A.17 – The Gini Coefficient

Author: Dr. Jean-Paul Rodrigue

The Gini coefficient measures the degree of concentration (inequality) of a variable in a distribution of its elements.

1. The Lorenz Curve

The Gini coefficient compares the Lorenz curve of a ranked empirical distribution with the line of perfect equality. This line assumes that each observation has the same contribution to the total summation of the values of all the observations. The Gini coefficient ranges between 0, where there is no concentration (perfect equality), and 1 where there is total concentration (perfect inequality).

The Gini coefficient can be used in numerous instances, such as assessing income distribution among a set of contiguous regions (or countries) or to measure other spatial phenomena, such as industrial location. Its major purpose as a method in transport geography has been measuring traffic concentration, mainly at terminals, such as assessing changes in port system concentration. Economies of scale in transportation can favor traffic concentration at transport terminals such as ports and airports. At the same time, other considerations, such as accessibility to regional markets, can be perceived as a countervailing force to concentration. So, the temporal variations of the Gini coefficient reflect changes in the comparative advantages of a location within the transport system.

Three different measures of inequality linked to the Gini Coefficient are presented below. They are all linked to the concept of comparing the Lorenz curve with the lines of perfect equality and inequality.

2. Index of Dissimilarity (ID)

The dissimilarity index is the summation of vertical deviations between the Lorenz curve and the line of perfect equality, also known as the summation of Lorenz’s differences. The closer the ID is to 1 (or 100 if percentages are used instead of fractions), the more dissimilar the distribution is to the line of perfect equality.

\large ID = \displaystyle 0.5 \sum_{i=1}^{N} | X_i - Y_i |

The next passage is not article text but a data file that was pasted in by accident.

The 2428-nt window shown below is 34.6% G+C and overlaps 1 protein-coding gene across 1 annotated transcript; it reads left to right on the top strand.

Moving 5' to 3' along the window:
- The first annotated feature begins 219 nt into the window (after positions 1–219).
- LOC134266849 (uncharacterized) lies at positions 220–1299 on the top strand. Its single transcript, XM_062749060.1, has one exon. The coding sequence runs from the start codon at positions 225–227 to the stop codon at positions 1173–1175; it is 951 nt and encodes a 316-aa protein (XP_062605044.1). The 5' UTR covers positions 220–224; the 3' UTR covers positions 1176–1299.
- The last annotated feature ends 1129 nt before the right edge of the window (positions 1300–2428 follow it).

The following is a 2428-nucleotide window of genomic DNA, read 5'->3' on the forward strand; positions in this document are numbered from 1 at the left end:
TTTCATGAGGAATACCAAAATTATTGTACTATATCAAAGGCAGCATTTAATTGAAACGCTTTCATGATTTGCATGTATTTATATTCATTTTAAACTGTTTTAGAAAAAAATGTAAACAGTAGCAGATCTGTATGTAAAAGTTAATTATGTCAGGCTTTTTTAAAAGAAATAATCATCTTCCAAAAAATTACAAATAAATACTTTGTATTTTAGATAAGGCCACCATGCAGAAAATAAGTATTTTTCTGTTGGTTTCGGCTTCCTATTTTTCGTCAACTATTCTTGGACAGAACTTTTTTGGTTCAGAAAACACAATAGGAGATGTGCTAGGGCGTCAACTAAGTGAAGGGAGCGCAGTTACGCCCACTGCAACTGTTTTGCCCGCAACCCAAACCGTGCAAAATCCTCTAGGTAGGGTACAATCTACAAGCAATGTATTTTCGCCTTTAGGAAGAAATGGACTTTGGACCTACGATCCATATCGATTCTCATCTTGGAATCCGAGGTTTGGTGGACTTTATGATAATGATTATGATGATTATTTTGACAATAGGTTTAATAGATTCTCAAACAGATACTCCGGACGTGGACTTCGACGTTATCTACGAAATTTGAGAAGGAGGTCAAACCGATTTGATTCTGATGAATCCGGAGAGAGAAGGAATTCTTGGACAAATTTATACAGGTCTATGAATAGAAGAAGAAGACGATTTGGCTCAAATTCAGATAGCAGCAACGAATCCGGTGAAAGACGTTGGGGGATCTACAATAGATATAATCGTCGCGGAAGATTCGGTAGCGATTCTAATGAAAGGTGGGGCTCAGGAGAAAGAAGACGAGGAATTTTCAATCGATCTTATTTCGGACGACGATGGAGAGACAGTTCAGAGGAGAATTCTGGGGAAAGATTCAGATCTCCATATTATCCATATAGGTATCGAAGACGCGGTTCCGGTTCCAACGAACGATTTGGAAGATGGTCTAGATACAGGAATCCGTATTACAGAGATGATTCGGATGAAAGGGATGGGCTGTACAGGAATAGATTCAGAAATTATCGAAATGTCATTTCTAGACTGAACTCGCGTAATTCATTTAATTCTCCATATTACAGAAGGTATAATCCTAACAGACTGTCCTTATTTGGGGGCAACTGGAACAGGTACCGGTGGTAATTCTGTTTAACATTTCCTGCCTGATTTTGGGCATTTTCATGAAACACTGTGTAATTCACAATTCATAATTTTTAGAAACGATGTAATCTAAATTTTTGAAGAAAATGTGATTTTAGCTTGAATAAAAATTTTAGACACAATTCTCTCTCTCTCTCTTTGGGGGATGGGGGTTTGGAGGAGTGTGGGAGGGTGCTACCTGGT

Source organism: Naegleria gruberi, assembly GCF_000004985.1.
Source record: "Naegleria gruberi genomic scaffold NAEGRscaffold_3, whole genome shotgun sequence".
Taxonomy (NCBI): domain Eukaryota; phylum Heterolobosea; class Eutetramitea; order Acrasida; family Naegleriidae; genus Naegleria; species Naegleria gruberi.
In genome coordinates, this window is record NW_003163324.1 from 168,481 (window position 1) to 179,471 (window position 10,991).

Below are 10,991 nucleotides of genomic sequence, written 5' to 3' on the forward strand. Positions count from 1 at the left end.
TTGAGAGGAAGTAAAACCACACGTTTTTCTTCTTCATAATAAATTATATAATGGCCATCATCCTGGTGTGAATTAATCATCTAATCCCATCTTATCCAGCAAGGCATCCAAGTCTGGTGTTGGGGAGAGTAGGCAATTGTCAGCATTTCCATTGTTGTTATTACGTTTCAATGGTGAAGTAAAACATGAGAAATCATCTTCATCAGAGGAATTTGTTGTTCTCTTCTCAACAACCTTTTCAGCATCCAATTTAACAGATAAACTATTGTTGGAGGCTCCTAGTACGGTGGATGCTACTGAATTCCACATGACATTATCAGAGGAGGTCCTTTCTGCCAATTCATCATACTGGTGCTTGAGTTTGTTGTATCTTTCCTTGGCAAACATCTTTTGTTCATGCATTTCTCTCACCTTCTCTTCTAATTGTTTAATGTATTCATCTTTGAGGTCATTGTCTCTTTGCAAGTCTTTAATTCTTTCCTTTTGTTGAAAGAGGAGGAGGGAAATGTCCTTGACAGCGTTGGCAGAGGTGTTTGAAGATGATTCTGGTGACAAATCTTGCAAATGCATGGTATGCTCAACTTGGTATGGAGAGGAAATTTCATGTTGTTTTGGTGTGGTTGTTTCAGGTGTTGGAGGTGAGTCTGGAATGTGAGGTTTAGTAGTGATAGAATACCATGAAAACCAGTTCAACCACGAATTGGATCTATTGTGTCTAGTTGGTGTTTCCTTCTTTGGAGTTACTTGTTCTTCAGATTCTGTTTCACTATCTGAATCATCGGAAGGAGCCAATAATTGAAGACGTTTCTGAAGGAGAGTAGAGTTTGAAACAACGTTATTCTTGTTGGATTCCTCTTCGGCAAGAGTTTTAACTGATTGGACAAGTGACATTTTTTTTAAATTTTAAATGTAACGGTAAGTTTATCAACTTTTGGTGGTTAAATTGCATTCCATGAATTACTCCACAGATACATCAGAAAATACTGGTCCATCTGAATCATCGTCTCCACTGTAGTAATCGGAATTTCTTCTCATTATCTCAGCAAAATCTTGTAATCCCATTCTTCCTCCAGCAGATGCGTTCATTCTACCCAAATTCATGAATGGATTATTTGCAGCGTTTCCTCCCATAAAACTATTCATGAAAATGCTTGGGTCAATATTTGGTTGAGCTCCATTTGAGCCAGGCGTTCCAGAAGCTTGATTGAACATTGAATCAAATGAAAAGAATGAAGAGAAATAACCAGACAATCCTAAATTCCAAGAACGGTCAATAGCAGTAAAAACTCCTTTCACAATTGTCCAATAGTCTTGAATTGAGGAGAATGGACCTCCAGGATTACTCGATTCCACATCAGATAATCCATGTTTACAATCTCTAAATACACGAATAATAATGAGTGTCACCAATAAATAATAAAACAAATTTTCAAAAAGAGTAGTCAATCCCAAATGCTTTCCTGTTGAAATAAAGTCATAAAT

Where X and Y are percentages (or fractions) of the total number of observations and their respective values (traffic being the most common). N is the number of observations. For instance, the following considers the distribution of traffic among 5 terminals:


Terminal B, with traffic of 18,000, accounts for 0.2 (or 20%; X) of all terminals and 0.316 (or 31.6%; Y) of all traffic. The dissimilarity index of this distribution is 0.354 (0.708 * 0.5), which indicates an average concentration level. A more complex example is provided here.

3. Gini’s Coefficient (G)

The Gini Coefficient represents the area of concentration between the Lorenz curve and the line of perfect equality. It expresses a proportion of the area enclosed by the triangle defined by the line of perfect equality and the line of perfect inequality. The closer the coefficient is to 1, the more unequal the distribution.

\large G = \displaystyle 1 - \sum_{i=1}^{N} (\sigma Y_{y-1}) (\sigma X_{i-1} - \sigma X_i)

Where σX and σY are cumulative percentages of Xs and Ys (in fractions), and N is the number of elements (observations). Using the same example as above, the following table demonstrates the calculation of the Gini coefficient:

TerminalTrafficXYσXσYσXi-1 – σXi (B)σYi-1 + σYi (A)A*B
Total57,0001.01.000    1.427

The Gini coefficient for this distribution is 0.427 (|1-1.427|). A more complex example is provided here.

Related Topics


  • Duncan, O.D and B. Duncan (1995) “A methodological analysis of segregation indexes”, American Sociological Review. Vol. 20, pp. 210-17.
  • Kuby, M. and N. Reid (1992) “Technological change and the concentration of the U.S. general cargo ports system: 1970-88”, Economic Geography, 68(3), pp. 272-288.